Using reader with a card: SCM SCR 3310 [CCID Interface] (21120843305113) 00 00
Private-Key: (256 bit)
ASN1 OID: prime256v1

Signing with the EC Private Key

The newly generated key can be used to sign some data:

asc@calzone:~/tmp/ecctest$ echo "Hello World" >text.txt
asc@calzone:~/tmp/ecctest$ pkcs11-tool --module /usr/local/lib/ --login --pin 648219 --sign --id 12 --input text.txt --output text.txt.signature
Using slot 0 with a present token (0x0)
Using signature algorithm ECDSA
asc@calzone:~/tmp/ecctest$ hexdump -C text.txt.signature 
00000000  30 43 02 1f 6a 01 b8 28  dc 8f 45 2a c1 89 45 4f  |0C..j..(..E*..EO|
00000010  dd a0 f7 e8 45 e3 db 2e  72 6f dd f1 c2 91 3e ca  |>.|
00000020  90 ce 93 02 20 68 9d 42  81 25 ce 7e c5 98 37 d7  |.... h.B.%.~..7.|
00000030  60 24 ea 9d 7d f9 f7 59  4c 52 28 85 df 9f 27 40  |`$..}..YLR(...'@|
00000040  58 44 0d a9 3c                                    |XD..<|

The signature is created using ECDSA with SHA-1. The signature is stored as an ASN.1 SEQUENCE containing 2 INTEGER r and s.

Encryption / Decryption with EC Key Pairs

Message encryption and decryption works by using Diffie-Hellman (ECDH) based key agreement. The sender uses his own private key and the recipients public key to derive a shared secret. The shared secret is used as symmetric key to encrypt the message. The recipient uses his private key and the public key of the sender to perform the same operation, deriving the shared secret to decrypt the message.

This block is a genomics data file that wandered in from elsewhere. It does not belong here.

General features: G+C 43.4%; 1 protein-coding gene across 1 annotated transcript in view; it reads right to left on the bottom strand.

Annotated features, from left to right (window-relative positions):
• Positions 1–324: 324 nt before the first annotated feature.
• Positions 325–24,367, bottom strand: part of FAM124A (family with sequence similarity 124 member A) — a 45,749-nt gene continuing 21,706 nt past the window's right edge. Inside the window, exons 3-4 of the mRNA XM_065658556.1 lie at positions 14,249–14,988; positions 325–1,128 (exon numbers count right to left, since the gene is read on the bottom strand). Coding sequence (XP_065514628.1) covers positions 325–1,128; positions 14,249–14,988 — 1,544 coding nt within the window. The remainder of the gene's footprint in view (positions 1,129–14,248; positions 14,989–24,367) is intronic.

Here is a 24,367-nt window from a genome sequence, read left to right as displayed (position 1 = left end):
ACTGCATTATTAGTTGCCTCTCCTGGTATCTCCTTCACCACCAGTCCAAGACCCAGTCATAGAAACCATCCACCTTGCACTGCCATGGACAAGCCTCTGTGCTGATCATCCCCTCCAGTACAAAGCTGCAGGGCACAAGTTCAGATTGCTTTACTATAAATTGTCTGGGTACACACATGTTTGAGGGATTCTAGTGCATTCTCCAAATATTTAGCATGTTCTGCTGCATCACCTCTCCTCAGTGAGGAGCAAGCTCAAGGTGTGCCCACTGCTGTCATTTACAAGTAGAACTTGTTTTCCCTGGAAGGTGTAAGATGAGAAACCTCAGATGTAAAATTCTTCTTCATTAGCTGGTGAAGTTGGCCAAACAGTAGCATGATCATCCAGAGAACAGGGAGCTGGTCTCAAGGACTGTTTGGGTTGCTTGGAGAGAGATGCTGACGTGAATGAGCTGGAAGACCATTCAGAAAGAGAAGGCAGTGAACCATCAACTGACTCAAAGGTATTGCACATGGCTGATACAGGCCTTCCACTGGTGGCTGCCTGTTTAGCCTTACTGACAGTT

Unfortunately, OpenSC 0.14 has a bug that prevents using an EC key generated with pkcs11-tool for key derivation.

Key derivation works for keys generated with other tools, e.g. the issuecert.js script from the OpenSCDP Script Collection.

The –derive operation in pkcs11-tool requires the public key of the recipient in OpenSSL DER format. This must first be converted from the raw public key. In a real world scenario, the public key would be extracted from the certificate.

The public key is extracted, converted and the shared secret derived using

sc@calzone:~/tmp/ecctest$ pkcs15-tool --read-public-key 02 --out recipient-public-key.pem
Using reader with a card: SCM SCR 3310 [CCID Interface] (21120843305113) 00 00
asc@calzone:~/tmp/ecctest$ cat recipient-public-key
-----END PUBLIC KEY-----
asc@calzone:~/tmp/ecctest$ openssl ec -in recipient-public-key.pem -out recipient-public-key.der -outform DER -pubin -pubout
read EC key
writing EC key
asc@calzone:~/tmp/ecctest$ pkcs11-tool --module /usr/local/lib/ --login --pin 648219 --id 02 --derive --input-file recipient-public-key.der -m ECDH1-DERIVE --output-file shared-secret
Using slot 0 with a present token (0x0)
Using derive algorithm 0x00001050 ECDH1-DERIVE
asc@calzone:~/tmp/ecctest$ hexdump -C shared-secret 
00000000  57 29 af 70 15 6f ae 8e  77 10 df 81 5b 44 59 10  |W).p.o..w...[DY.|
00000010  b7 c0 84 7d c8 b4 77 50  d6 01 51 aa b8 d7 3f 83  |...}..wP..Q...?.|

A Note for Ubuntu Users

If you are using Ubuntu, then please make sure that you are compiling and installing OpenSC 0.14. Current Ubuntu versions (<= 14.04) include OpenSC 0.13 with some upstream patches. Versions of OpenSC before February 2014 do not persistently store EC public keys, so EC keys can only be used from a PKCS#11 aware application. See the bug report for details.